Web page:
Conclusion: The influence of celebrity status is a deeply rooted process that can be harnessed for good or abused for harm. A better understanding of celebrity can empower health professionals to take this phenomenon seriously and use patient encounters to educate the public about sources of health information and their trustworthiness. Public health authorities can use these insights to implement regulations and restrictions on celebrity endorsements and design counter marketing initiatives—perhaps even partnering with celebrities—to discredit bogus medical advice while promoting evidence based practices.
The purpose of this working paper is to explore the feasibility of compiling and synthesizing disease‐specific information to inform the deliberation and discourse on identifying priorities for research to improve health – with a specific focus on the dimensions of public health, implementation science and financing. This working paper is a companion to Working Paper 1, which focused on basic science and targeted product development, including diagnostics, drugs, vaccines, microbicides and vector control products [Working Paper 1: “Priority Research Areas for Basic Science and Product Development for Neglected Diseases” by Sue J. Goldie, Jennifer S. Edge, Christen Reardon, Cherie L. Ramirez].
Background: The active recruitment of health workers from developing countries to developed countries has become a major threat to global health. In an effort to manage this migration, the 63rd World Health Assembly adopted the World Health Organization (WHO) Global Code of Practice on the International Recruitment of Health Personnel in May 2010. While the Code has been lauded as the first globally-applicable regulatory framework for health worker recruitment, its impact has yet to be evaluated. We offer the first empirical evaluation of the Code's impact on national and sub-national actors in Australia, Canada, United Kingdom and United States of America, which are the English-speaking developed countries with the greatest number of migrant health workers.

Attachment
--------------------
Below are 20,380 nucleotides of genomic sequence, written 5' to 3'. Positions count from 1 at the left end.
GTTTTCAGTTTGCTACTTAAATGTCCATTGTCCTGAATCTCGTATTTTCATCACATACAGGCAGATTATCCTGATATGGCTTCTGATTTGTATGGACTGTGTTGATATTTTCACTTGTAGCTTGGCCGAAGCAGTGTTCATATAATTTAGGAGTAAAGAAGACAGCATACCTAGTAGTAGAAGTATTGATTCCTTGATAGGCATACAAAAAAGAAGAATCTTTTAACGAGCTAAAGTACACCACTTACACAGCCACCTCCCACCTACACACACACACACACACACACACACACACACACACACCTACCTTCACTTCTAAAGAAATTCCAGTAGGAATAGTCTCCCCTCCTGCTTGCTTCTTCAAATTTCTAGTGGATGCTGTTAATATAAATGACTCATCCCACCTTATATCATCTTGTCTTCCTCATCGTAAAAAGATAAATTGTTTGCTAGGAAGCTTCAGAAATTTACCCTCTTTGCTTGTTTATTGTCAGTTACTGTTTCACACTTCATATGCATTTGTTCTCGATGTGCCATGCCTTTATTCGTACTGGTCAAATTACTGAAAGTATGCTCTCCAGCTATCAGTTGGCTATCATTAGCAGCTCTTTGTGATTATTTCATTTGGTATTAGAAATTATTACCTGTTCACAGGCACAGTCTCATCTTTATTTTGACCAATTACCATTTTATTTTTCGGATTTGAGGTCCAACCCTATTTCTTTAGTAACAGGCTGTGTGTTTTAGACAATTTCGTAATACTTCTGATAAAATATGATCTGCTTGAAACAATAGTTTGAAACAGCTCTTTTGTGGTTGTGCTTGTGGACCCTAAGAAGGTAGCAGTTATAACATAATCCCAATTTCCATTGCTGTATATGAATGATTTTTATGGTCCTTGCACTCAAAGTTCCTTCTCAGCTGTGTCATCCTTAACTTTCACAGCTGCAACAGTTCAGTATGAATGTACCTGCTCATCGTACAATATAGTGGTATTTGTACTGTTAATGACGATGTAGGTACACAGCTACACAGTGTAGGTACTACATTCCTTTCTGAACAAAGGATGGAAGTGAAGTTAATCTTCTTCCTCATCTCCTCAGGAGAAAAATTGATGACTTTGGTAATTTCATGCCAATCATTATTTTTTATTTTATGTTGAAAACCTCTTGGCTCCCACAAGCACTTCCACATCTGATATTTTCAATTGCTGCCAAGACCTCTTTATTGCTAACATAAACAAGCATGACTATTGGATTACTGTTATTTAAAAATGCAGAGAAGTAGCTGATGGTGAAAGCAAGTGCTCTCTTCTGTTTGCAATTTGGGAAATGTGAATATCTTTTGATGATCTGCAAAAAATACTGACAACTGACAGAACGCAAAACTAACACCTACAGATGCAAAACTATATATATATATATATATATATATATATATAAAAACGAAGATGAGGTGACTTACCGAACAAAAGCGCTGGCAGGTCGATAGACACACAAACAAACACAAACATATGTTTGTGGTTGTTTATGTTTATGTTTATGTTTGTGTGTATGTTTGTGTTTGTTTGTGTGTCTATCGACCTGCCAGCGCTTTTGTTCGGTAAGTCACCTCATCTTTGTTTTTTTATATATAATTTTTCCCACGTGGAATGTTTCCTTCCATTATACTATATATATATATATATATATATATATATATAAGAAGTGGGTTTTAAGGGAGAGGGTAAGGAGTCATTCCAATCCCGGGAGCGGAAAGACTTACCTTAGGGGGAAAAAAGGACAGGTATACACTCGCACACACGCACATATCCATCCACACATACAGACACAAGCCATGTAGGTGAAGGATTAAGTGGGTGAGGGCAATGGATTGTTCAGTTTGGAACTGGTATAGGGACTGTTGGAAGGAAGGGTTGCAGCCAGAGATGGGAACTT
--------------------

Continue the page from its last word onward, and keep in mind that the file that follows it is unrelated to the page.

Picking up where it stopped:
Methods: 42 key informants from across government, civil society and private sectors were surveyed to measure their awareness of the Code, knowledge of specific changes resulting from it, overall opinion on the effectiveness of non-binding codes, and suggestions to improve this Code's implementation.
Results: 60% of respondents believed their colleagues were not aware of the Code, and 93% reported that no specific changes had been observed in their work as a result of the Code. 86% reported that the Code has not had any meaningful impact on policies, practices or regulations in their countries.
Conclusions: This suggests a gap between awareness of the Code among stakeholders at global forums and the awareness and behaviour of national and sub-national actors. Advocacy and technical guidance for implementing the Code are needed to improve its impact on national decision-makers.
A proposal to reduce global health architecture to three actors (one to handle financing, one to set norms and standards, and one for advocacy and accountability) will likely not work. In this proposal, other core functions of the global health system, such as monitoring and multi-lateral negotiations, that will be neglected. Assigning advocacy and accountability to one party is not the most effective way to fulfill these functions.